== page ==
COVID-19 has claimed the lives of tens of thousands of people in Asia and the Pacific, and continues to threaten our health, livelihoods and wellbeing. While the pandemic has affected the entire population, it has had a disproportionate impact on older persons. Individuals aged 60 years old and above account for 53% of total deaths in India and 44% in Indonesia. In rapidly aging People’s Republic of China, the share is as high as 81%. Weaker immune systems coupled with high incidence of comorbidity among older persons are major contributing factors.
Measures that limit mobility have proven effective in containing the panic and protecting vulnerable population groups, including seniors. However, prolonged stay-at-home orders and other social restrictions can compromise the ability to access basic needs such as food and health service, as well as the overall health of older persons. There is growing evidence that restrictions affect both physical and mental health.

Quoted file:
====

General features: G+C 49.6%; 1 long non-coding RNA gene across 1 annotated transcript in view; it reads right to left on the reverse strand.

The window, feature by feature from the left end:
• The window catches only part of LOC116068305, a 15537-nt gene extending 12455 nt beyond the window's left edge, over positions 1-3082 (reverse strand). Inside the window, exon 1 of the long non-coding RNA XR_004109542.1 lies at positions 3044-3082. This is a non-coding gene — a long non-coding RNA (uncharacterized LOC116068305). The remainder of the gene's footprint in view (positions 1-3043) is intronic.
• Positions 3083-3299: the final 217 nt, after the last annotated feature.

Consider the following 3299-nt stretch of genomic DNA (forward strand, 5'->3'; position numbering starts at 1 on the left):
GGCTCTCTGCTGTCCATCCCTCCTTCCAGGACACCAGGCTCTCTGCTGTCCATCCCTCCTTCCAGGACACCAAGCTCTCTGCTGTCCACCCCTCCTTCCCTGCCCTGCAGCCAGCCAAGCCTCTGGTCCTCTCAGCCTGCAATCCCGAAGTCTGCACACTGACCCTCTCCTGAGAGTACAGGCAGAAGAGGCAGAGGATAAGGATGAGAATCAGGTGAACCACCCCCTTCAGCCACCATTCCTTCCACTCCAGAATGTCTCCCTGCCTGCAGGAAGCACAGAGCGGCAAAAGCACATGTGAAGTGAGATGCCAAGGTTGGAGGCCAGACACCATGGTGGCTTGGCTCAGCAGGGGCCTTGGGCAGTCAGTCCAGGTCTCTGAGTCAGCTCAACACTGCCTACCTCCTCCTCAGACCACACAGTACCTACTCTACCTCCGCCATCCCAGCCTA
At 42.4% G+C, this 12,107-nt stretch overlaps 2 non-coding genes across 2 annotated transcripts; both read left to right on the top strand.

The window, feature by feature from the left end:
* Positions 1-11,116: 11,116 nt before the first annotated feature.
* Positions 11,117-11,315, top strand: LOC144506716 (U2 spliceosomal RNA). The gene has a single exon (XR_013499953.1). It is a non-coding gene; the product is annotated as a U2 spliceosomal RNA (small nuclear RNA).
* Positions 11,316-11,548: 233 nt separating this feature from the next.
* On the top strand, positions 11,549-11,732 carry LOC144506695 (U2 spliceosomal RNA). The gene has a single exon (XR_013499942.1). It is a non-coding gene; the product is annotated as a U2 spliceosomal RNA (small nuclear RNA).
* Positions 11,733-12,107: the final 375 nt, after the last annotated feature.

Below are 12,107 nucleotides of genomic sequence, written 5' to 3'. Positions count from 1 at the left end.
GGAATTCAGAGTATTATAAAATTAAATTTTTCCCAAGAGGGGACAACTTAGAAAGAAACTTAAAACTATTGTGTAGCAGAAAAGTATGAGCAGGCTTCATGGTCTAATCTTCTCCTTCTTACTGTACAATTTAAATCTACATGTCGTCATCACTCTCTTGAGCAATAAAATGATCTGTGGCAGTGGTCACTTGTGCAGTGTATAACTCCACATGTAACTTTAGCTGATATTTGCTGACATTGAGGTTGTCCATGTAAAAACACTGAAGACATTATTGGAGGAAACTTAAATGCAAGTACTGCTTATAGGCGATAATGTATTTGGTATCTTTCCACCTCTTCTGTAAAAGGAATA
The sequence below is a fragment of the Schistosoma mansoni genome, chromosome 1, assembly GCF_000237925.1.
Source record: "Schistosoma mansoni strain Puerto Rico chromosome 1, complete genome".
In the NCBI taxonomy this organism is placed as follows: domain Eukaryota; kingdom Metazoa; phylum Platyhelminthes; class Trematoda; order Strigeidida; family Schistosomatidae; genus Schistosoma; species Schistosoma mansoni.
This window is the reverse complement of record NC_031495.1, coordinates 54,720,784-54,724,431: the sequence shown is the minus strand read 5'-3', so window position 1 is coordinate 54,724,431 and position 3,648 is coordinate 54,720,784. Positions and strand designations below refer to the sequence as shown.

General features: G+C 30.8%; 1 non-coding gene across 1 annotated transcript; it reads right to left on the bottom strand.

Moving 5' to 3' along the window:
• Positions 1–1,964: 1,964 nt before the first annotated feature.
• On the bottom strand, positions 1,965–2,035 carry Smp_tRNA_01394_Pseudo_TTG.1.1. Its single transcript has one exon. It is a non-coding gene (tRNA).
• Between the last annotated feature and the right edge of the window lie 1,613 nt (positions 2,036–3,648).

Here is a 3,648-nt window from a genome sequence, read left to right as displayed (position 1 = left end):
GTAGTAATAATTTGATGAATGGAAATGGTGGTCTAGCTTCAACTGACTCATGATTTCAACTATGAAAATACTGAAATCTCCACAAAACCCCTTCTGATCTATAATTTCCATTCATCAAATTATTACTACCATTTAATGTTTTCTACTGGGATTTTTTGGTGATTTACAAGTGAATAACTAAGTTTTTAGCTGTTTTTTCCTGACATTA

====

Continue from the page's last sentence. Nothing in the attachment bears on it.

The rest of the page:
Extended stay-at-home periods are taking a toll on the physical health and ability of older persons. The pandemic has significantly decreased all types of physical activity, from casual walking to more rigorous physical exercise. In Japan, older persons reported that they cut physical activity by 30% since the advent of COVID-19. Postponement of regular visits to doctors and check-ups due to fear of infection can also harm their physical health.